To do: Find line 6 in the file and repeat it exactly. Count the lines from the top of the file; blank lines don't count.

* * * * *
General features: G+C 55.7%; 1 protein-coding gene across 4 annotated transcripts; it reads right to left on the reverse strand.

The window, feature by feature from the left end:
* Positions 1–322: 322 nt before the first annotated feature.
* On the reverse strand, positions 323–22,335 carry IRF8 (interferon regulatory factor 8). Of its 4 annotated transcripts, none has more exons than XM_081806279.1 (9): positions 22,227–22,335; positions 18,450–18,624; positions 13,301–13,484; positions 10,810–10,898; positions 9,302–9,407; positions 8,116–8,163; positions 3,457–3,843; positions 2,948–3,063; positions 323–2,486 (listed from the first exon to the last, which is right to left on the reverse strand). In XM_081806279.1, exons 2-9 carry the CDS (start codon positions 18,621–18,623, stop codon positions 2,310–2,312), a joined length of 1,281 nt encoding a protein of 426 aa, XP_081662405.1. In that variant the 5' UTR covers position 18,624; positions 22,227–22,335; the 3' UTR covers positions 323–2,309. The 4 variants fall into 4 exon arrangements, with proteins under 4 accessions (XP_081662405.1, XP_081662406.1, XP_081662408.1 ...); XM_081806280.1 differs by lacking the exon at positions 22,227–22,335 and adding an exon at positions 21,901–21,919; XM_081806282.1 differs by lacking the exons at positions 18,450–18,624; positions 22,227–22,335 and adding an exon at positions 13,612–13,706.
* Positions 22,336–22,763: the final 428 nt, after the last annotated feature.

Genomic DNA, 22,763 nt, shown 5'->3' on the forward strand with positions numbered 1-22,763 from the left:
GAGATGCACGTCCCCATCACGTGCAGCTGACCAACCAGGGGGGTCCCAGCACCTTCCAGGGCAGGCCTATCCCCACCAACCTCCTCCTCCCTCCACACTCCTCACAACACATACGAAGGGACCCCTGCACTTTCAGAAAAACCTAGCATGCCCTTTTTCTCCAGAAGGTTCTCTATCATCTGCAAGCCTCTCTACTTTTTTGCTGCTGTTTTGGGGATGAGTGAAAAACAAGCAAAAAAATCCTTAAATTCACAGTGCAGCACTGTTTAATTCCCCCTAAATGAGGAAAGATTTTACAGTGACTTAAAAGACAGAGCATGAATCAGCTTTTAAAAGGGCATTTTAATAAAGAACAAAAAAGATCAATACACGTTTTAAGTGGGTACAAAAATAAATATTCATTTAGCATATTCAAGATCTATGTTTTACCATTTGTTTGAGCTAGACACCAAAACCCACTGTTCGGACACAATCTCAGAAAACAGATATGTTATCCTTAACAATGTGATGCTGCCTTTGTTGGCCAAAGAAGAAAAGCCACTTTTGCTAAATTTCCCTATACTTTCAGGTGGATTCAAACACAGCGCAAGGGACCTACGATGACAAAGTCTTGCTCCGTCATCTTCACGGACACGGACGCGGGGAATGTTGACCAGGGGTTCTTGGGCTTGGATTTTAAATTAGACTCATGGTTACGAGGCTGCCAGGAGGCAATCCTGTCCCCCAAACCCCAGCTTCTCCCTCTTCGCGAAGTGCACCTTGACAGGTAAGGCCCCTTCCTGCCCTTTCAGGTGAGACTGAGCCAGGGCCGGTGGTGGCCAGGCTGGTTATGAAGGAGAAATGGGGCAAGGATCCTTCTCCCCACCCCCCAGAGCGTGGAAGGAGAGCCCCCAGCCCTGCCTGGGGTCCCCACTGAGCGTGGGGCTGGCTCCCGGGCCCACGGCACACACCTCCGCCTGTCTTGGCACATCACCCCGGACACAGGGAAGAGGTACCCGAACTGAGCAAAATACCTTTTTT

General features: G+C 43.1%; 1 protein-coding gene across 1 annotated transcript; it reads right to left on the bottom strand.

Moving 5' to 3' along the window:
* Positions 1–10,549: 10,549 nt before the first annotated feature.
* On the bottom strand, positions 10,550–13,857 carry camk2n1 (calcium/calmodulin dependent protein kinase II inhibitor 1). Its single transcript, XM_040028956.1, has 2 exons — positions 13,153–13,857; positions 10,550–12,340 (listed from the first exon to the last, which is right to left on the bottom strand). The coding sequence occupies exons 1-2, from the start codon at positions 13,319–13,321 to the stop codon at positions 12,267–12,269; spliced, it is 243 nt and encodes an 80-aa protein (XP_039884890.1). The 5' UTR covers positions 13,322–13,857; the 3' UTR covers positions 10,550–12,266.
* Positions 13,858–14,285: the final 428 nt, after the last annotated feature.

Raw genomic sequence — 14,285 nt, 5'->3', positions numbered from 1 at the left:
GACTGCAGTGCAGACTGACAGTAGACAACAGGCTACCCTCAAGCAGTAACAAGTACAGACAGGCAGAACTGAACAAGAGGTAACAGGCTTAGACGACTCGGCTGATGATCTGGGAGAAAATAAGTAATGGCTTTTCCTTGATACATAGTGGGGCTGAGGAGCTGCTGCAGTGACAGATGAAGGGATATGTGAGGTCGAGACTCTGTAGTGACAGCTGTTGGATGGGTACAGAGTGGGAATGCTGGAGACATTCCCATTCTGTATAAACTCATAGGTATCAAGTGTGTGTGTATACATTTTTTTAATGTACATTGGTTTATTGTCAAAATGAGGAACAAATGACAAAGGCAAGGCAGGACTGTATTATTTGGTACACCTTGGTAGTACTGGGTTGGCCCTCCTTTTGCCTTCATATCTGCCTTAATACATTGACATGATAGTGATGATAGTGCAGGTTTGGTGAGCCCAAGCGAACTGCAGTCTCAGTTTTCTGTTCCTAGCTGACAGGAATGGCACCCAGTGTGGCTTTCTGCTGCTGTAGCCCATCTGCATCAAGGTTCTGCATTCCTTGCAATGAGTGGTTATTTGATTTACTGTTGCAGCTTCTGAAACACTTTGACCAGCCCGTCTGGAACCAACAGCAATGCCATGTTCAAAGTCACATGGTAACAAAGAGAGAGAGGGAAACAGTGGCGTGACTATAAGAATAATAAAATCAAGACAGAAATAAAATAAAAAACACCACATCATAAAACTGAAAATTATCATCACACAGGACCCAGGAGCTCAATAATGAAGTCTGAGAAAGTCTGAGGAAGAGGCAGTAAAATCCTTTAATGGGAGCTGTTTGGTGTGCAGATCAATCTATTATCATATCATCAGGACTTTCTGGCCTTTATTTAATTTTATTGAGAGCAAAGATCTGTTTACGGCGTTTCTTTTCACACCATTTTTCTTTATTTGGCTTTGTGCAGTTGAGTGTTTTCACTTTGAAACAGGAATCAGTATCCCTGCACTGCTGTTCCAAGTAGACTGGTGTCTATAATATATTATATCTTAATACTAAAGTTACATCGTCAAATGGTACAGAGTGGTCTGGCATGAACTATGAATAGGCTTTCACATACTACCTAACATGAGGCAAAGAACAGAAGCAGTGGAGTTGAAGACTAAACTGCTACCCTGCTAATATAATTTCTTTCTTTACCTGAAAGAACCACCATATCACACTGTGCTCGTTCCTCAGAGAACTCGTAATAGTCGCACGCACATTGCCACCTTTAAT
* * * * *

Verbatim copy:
Genomic DNA, 22,763 nt, shown 5'->3' on the forward strand with positions numbered 1-22,763 from the left: